Have you washed your hands? Italy from 1992 to 2013: the Second RepublicAfter the Cold War ended (and thus the United States' interest in keeping left-wingers out of power vanished), the nepotism- and corruption-laden political system, dubbed Tangentopoli (Italian for "Bribeville") was exposed by the ''Clean Hands'' investigations of 1992. These involved a big part of the Senate and House and caused the collapse of the old dominant parties except the Italian Republican Party (the only party that survived and kept its name to this day) and the Communists, who changed their name to the Democratic Party of the Left (PDS) for other reasons (chiefly the fact that "Communism" had become passé, though this wasn't as apparent to the minority of members who instead created the considerably less popular Communist Refoundation Party, which in turn spawned the splinter Party of Italian Communists), the emergence of new parties in their stead, the adoption of a mixed member proportional representation electoral system after the 1993 referendum, and generally had such a large impact that the period afterwards is called the "Second Republic". The Mafia was also very active during this period, routinely threatening the safety of the country. When magistrates began a maxi-investigation that led to over 400 convictions in 1987, the (Sicilian) Mafia was certainly not happy about it; between 1992 and 1993 a series of bombings and the murder of two Sicilian magistrates, Giacomo Falcone and Paolo Borsellino prompted the Italian authorities to actively fight the Mafia, often with very good results. In 1994, the TV magnate Silvio Berlusconi (richest man in Italy and proud owner of three national TV channels as well as the AC Milan football club) won that year's general election and became PM for the first time, in an uneasy simultaneous coalition with the separatist Northern League and the nationalist, neo-fascist National Alliance. His government, predictably, only lasted nine months and was succeeded by the technocratic Lamberto Dini in 1995 (for fifteen months) and then by left-winger Romano Prodi in 1996, who adopted fiscal policies that successfully allowed Italy join the Euro in 1999. He wasn't actually in office when this happened though, as he was starscreamed by his five-party coalition government when the Communist Refoundation Party withdrew support, and was replaced by Massimo D'Alema in 1998, who became the first former Communist to be the Prime Minister of a NATO country (he was in office during Italy's participation in the NATO bombing of Serbia during the Kosovo War) and was, in turn, thrown out in 2000 in favour of former Prime Minister Giuliano Amato, a Long Runner who had previously been Prime Minister in 1992-1993 during the Clean Hands investigations. Moral of the story? In Italian politics, the more parties are involved in a coalition, the shorter the length of a Prime Minister's term. Berlusconi was reelected in 2001 along with the Northern League and became the longest-serving post-war Prime Minister by making it through a five-year term without being backstabbed by his coalition, but was defeated fairly narrowly in the 2006 elections and replaced, again, by Romano Prodi. Prodi proceeded to ignore the abovementioned moral and form an eight-party coalition government, which predictably imploded quickly. In 2008, Berlusconi became Prime Minister again despite numerous controversies and gaffes, which leads one to wonder why (and how the hell) it happened; In 2011 he referred to Italy as "this shitty country" and people were not happy (even moreso than usual). He resigned on November 14, 2011 in favour of independent Mario Monti, who chaired a transitional government tasked with implementing urgently-needed reforms to stave off a debt crisis. Then, he announced that he would run in the new elections after Monti's government collapsed due to a vote of no confidence on December 21, 2012. Despite the short-lived governments and Monti's footnote to history, the Second Republic was characterised by an alternance at power of the two main parties (Berlusconi's "Forza Italia" - which was later renamed the "People of Liberty" - and the various left-wing coalitions, which were merged in 2008 into the [Italian] "Democratic Party"), making it automatically an improvement over the First Republic.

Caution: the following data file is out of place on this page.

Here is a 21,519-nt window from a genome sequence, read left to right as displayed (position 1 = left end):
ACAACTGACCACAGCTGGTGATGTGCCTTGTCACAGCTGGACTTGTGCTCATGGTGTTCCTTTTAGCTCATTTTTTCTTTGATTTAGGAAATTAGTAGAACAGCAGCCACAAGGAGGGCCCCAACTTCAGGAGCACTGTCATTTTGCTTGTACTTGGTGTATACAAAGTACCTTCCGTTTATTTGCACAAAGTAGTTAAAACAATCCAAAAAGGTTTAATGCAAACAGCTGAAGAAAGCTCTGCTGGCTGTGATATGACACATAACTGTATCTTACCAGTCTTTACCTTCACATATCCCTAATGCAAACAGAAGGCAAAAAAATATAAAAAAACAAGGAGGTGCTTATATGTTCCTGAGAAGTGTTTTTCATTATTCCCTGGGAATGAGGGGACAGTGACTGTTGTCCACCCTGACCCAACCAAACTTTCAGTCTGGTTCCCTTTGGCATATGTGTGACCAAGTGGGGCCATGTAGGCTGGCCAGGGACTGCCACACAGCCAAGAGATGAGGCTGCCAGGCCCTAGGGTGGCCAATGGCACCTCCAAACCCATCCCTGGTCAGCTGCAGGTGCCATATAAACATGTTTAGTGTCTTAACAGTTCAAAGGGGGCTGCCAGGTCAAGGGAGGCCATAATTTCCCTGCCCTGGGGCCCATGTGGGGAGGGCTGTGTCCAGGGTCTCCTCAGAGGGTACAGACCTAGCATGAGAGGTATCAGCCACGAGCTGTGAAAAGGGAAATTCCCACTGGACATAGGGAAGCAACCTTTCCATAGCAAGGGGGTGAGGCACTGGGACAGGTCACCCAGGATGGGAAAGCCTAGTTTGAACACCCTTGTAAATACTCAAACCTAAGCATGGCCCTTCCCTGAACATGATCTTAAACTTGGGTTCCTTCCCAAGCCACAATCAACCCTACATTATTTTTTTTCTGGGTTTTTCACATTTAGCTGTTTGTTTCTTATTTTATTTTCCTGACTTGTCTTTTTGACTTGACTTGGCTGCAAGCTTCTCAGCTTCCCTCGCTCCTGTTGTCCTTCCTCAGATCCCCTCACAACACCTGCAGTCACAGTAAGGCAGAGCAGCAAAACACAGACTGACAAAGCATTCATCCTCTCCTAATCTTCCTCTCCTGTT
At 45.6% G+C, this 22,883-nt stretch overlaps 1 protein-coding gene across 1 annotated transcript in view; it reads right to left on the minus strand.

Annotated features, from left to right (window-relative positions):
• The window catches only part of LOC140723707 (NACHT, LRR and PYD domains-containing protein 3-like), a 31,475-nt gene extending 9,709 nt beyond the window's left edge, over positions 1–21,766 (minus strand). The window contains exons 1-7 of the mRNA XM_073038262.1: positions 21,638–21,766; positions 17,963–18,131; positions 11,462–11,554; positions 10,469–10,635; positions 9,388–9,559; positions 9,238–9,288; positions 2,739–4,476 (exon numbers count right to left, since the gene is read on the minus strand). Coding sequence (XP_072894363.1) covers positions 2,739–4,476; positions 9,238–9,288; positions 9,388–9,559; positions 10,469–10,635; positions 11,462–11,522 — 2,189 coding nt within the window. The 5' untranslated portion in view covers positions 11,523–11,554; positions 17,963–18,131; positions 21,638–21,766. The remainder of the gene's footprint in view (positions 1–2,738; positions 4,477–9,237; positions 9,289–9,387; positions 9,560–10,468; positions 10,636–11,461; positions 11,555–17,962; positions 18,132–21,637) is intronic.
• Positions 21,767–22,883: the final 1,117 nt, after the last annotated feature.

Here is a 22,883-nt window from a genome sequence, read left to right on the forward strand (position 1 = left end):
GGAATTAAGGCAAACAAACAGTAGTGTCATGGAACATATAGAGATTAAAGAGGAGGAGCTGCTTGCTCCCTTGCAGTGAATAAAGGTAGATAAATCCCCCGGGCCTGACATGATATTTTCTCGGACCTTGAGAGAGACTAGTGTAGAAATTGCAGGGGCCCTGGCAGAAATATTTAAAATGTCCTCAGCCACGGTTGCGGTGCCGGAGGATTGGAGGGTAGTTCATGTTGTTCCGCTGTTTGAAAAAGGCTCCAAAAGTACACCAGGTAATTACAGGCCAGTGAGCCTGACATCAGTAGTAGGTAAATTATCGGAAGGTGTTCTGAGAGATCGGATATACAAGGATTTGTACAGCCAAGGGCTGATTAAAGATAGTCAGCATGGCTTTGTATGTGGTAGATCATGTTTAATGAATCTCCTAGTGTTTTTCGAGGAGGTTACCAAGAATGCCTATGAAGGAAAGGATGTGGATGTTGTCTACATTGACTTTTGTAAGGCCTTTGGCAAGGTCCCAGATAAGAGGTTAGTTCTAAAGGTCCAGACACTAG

A Third Republic?The elections of 2013 ended with a clusterfuck, as the centre-left coalition won a majority of seats in the Chamber of Deputies but nobody won an outright majority in the Senate, making the formation of a government nearly impossible; the Five Star Movement asserted itself while the two traditional parties (PD and PDL) lost thousands of votes; the PDL itself, following the conviction of Silvio Berlusconi (who was then kicked out of Parliament), was dissolved and another party - the "new" Forza Italia - took its place. Mr. B's ex number two (Angelino Alfano) broke up with his master and founded the Nuovo Centrodestra. The Northern League nearly collapsed after a series of scandals involving its founder, his quasi-illiterate son and a fake PhD. Enrico Letta (PD) was appointed PM on 28 April 2013 but resigned the following year. The current Prime Minister is Matteo Renzi (PD), who was sworn in on 22 February 2014 after the resignation of his predecessor. The current President is Giorgio Napolitano, who was elected for a seven-year term in 2006 and had initially planned to retire once it was finished, but after the clusterfuck election meant that the Parliament failed to vote in a new President, Napolitano offered himself as a candidate again and was reelected overwhelmingly (and given the Italian politicians' tendency to have long lifespans, he could very well complete the second term despite being reelected months before his 88th birthday). Modern Italy can seem quite odd; a land of contrasts. Besides the obvious North-South Divide , there is also the lack of competitiveness (an aging workforce plus high unemployment) coupled with the fame and high value of their brands (Gucci, Ferrari, Prada, etc). Much of this has to do with patterns of uneven development (the North-South divide again), a lack of resources needed for industrialization (outside of hydroelectricity in Central and Northern Italy) and lack of firm direction from the central government. As a result of this, Italy's economy is, in many ways, an economy of regions. In some sectors, Italy is at or near the forefront, such as tourism, wine (Piedmont, Lazio and the Chianti region), motor industry (Turin, Milan), steel industry (Taranto), shipbuilding (Genoa, Chioggia and Monfalcone), design (Milan), film industry (Rome hosts the Cinecittŕ studios), services such as banking (Rome and Milan again) and textiles, particularly luxury textiles (Lombardy, which includes Milan... again). In other fields, the combined effect of high labor costs, government corruption, archaic regulations, constantly striking unions, lack of central government investment, and (controversially) an overvalued Euro, Italy is not particularly dynamic.